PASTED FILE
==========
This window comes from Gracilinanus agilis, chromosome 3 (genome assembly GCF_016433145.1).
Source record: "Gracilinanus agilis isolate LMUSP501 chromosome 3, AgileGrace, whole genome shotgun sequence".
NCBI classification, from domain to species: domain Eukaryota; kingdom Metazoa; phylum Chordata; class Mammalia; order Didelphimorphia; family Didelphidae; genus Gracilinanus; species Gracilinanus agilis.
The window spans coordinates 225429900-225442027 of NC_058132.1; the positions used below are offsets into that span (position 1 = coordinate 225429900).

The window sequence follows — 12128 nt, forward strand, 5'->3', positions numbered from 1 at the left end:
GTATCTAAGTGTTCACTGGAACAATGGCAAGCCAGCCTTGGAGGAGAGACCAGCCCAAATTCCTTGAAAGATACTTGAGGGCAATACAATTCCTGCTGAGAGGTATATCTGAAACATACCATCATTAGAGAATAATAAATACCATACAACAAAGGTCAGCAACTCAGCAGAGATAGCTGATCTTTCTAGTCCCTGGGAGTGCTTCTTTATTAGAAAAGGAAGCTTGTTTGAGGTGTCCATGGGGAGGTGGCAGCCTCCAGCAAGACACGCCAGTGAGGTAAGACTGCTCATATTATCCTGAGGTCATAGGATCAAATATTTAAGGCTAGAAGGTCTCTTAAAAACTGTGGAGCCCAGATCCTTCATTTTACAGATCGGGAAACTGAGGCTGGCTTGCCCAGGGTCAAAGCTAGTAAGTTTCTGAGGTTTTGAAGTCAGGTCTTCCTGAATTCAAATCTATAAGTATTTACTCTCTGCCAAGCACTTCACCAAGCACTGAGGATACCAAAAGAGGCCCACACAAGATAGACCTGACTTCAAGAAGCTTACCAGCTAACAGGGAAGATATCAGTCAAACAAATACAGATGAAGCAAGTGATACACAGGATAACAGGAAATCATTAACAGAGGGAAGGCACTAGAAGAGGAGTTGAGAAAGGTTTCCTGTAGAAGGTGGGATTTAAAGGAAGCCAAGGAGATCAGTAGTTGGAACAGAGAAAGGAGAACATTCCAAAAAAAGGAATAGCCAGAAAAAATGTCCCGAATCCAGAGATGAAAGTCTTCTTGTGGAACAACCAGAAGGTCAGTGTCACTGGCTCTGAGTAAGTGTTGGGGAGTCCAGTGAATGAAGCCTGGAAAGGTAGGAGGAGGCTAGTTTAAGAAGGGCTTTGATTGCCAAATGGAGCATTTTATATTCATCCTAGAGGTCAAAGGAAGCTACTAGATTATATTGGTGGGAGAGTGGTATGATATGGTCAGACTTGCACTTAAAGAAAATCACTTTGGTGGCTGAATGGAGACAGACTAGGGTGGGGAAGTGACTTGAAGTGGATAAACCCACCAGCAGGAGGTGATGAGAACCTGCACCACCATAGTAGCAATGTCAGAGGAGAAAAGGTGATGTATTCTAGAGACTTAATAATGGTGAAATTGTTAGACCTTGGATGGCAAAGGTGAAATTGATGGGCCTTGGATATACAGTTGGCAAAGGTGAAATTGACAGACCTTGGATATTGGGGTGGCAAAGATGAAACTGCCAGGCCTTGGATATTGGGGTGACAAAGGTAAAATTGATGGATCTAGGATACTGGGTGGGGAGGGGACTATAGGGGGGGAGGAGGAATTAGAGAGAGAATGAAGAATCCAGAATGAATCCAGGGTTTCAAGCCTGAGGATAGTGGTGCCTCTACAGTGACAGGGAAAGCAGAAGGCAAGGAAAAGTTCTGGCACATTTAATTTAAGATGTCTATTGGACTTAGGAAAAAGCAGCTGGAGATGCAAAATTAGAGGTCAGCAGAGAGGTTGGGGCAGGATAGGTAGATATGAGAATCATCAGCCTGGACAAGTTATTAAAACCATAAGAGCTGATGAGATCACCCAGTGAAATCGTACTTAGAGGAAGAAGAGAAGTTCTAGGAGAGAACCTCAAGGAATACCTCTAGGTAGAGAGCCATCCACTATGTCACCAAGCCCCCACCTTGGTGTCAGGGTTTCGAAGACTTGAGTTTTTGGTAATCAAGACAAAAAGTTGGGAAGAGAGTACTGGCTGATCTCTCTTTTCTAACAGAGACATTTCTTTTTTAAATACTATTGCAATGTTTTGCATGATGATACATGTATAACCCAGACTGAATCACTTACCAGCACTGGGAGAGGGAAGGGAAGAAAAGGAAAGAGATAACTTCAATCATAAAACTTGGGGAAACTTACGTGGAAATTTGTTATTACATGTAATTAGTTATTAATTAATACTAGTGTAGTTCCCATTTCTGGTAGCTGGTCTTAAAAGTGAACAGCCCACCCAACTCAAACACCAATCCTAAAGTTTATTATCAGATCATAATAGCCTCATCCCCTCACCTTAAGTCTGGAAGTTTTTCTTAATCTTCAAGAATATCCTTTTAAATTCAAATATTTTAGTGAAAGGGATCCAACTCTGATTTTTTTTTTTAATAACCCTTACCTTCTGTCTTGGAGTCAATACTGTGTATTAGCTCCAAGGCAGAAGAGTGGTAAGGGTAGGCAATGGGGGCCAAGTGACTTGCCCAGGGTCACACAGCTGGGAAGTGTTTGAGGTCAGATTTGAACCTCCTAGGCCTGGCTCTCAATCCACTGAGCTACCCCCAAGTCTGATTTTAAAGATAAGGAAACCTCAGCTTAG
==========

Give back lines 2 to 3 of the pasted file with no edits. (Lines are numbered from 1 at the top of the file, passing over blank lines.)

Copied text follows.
Source record: "Gracilinanus agilis isolate LMUSP501 chromosome 3, AgileGrace, whole genome shotgun sequence".
NCBI classification, from domain to species: domain Eukaryota; kingdom Metazoa; phylum Chordata; class Mammalia; order Didelphimorphia; family Didelphidae; genus Gracilinanus; species Gracilinanus agilis.